Post-Patch Tuesday Roundup: December 2021
Patch Roundup – January 2022
Welcome to the first Patch Roundup blog of 2022, where we cover the latest in patch releases and vulnerability information from Microsoft, Adobe, VMware and the other major vendors.
We’re starting off this month’s blog with some information about the Cyber Essentials cyber security framework, focusing on one control particularly relevant to this blog which has changed in the newly revised definition.
Cyber Essentials, operated by the IASME consortium, is a set of baseline security controls designed to be a basic entry into the world of cyber compliance. It’s a mandatory requirement for many government-related contractors but is also more widely viewed as a means to demonstrate good cyber security posture for small and medium businesses of any kind.
For many years the framework specified that Critical and High-rated updates should be installed within 30 days, and this was broadly in line with the generally accepted thinking when the framework was created in 2014. However, times have inevitably moved forward and the importance of prompt patching has become ever clearer, and the framework has been updated to reflect this.
As of January 2022, companies certifying to Cyber Essentials and Cyber Essentials Plus will need to demonstrate that Critical and High updates are being installed within 14 days. This stricter deadline has been widely viewed as the unofficial standard for some years, but CE is the first common framework to recognise it as a mandatory requirement included in the tests.
More information on this and other changes to the framework can be found on IASME’s website.
Microsoft Patch Tuesday
Microsoft kick off the year with a mammoth update release covering 96 new bugs on Patch Tuesday itself and 24 Chromium-specific vulnerabilities released earlier in the month. Nine of these are rated as Critical and one is known to be wormable, making it of extra concern.
Most notable is CVE-2022-21907, the aforementioned wormable bug in the HTTP protocol stack. This bug carries a CVSS score of 9.8, only failing to hit a maximum score because, at present, no known exploit code hs been seen in the wild. This bug affects all supported versions of Windows and is present when the web server feature has been enabled. This is unlikely to happen on the desktop versions of Windows, though is certainly not impossible, but also means an increased likelihood that servers running the feature may be internet-facing and therefore more exposed to the inevitable exploits that will follow. Being wormable, the flaw would allow a successful attack to make its way across an internal network without further interaction.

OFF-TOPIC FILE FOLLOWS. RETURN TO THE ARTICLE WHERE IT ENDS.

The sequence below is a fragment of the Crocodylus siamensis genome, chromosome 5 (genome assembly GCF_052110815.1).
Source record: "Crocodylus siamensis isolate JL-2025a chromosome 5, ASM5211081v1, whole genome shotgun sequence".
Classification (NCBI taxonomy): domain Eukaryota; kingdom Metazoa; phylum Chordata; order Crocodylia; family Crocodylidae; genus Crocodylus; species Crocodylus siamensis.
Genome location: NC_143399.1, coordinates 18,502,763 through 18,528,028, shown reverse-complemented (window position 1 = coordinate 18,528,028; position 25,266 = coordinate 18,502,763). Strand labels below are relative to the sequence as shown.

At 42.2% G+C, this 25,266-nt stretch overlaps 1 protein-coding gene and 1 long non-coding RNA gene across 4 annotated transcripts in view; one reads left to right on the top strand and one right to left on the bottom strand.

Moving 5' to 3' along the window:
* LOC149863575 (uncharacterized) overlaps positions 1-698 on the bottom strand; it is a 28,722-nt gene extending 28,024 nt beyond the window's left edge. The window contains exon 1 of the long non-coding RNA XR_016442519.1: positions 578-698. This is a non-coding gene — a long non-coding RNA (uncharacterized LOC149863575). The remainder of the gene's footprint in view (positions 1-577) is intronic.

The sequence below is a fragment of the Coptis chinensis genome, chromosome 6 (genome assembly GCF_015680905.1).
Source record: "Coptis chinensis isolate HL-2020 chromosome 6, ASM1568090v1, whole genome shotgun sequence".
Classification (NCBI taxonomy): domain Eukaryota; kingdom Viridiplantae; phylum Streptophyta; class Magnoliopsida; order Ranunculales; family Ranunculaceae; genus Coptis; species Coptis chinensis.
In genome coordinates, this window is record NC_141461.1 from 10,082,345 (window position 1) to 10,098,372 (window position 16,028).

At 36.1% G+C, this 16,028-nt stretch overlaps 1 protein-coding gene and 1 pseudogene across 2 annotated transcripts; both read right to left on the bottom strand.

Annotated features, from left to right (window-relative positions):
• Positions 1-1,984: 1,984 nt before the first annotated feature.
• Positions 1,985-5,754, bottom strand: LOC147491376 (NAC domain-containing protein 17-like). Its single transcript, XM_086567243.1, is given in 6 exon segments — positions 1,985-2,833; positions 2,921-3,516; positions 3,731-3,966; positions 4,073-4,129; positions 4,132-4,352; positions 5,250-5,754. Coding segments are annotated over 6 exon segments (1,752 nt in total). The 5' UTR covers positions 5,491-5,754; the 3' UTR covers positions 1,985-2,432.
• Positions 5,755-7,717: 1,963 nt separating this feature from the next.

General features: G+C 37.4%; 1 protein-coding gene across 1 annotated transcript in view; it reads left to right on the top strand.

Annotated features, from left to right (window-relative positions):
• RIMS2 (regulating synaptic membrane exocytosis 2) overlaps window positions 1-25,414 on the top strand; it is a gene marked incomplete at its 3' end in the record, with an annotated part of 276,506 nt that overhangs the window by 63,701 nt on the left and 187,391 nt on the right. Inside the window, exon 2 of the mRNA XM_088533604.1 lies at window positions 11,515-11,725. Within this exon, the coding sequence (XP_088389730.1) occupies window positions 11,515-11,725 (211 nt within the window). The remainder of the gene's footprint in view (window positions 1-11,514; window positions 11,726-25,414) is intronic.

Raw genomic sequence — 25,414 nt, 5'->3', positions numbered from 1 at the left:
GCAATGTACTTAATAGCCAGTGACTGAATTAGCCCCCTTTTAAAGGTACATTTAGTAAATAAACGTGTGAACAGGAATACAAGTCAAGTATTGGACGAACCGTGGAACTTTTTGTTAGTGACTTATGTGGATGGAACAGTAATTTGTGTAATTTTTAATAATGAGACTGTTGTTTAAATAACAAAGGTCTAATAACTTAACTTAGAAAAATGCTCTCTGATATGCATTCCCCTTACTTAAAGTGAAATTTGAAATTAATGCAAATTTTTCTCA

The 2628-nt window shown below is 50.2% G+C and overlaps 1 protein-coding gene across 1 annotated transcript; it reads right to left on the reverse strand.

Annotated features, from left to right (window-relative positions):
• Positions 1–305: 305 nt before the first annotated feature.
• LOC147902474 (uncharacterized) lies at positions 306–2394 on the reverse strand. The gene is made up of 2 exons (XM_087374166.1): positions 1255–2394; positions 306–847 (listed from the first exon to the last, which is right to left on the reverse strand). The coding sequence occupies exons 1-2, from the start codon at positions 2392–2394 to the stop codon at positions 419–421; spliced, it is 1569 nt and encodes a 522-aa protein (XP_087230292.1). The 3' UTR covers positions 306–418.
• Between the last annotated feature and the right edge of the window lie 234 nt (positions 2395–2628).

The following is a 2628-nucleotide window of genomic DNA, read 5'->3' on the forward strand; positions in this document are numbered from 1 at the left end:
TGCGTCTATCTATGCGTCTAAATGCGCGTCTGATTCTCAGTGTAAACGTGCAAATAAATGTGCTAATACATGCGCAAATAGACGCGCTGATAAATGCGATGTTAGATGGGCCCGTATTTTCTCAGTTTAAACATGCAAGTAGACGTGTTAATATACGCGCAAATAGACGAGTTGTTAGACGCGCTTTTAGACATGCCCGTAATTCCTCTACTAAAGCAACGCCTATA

CVE-2022-21840 is also noteworthy, being a remote code execution (RCE) vulnerability in Office that affects both Windows and Mac versions as well as the baked-in SharePoint document handling. Opening a crafted Office document delivered via a phishing attack, or by downloading the file from a website hosting it, allows the attacker to run arbitrary code on the target machine and gain a foothold. At present there are no Mac-specific updates to patch the issue, though Microsoft have indicated these will be released shortly.
Adobe also released a substantial update for a number of products, notably 22 fixes for vulnerabilities in Acrobat and Reader, their most widely used products. The use of malicious PDF’s in phishing is well known and many of these bugs are rated Critical, making it vital to push out updates to Acrobat and Reader promptly. Also available are patches for Illustrator, Bridge, InCopy and InDesign that include some Critical updates.
In response to December 2021’s log4j vulnerability, VMware have been releasing updates for various products to address the issue. Most notable is the advisory VMSA-2021-0028.8, last updated in early January, which addresses a large number of tools and platform including Horizon, vCenter Server, NSX, vRealize and a number of others. Platform admins will want to review the list carefully and roll up the updates promptly.